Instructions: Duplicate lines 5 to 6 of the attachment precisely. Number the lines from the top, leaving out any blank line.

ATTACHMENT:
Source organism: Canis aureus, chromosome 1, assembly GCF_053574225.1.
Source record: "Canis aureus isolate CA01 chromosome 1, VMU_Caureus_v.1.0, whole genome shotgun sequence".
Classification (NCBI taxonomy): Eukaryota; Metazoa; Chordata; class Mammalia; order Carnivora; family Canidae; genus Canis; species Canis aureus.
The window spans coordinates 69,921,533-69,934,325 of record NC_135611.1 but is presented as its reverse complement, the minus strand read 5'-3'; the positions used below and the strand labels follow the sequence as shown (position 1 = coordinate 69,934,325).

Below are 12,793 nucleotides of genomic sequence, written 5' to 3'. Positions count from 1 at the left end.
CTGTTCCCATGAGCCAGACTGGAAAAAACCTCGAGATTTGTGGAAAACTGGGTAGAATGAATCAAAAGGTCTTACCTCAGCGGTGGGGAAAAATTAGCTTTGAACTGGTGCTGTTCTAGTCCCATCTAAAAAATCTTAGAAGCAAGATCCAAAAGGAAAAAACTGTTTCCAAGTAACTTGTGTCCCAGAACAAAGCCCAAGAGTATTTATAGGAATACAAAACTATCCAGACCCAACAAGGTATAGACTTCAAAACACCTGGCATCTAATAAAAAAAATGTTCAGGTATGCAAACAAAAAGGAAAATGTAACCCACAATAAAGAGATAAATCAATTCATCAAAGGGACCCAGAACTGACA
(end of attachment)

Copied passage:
Below are 12,793 nucleotides of genomic sequence, written 5' to 3'. Positions count from 1 at the left end.
CTGTTCCCATGAGCCAGACTGGAAAAAACCTCGAGATTTGTGGAAAACTGGGTAGAATGAATCAAAAGGTCTTACCTCAGCGGTGGGGAAAAATTAGCTTTGAACTGGTGCTGTTCTAGTCCCATCTAAAAAATCTTAGAAGCAAGATCCAAAAGGAAAAAACTGTTTCCAAGTAACTTGTGTCCCAGAACAAAGCCCAAGAGTATTTATAGGAATACAAAACTATCCAGACCCAACAAGGTATAGACTTCAAAACACCTGGCATCTAATAAAAAAAATGTTCAGGTATGCAAACAAAAAGGAAAATGTAACCCACAATAAAGAGATAAATCAATTCATCAAAGGGACCCAGAACTGACA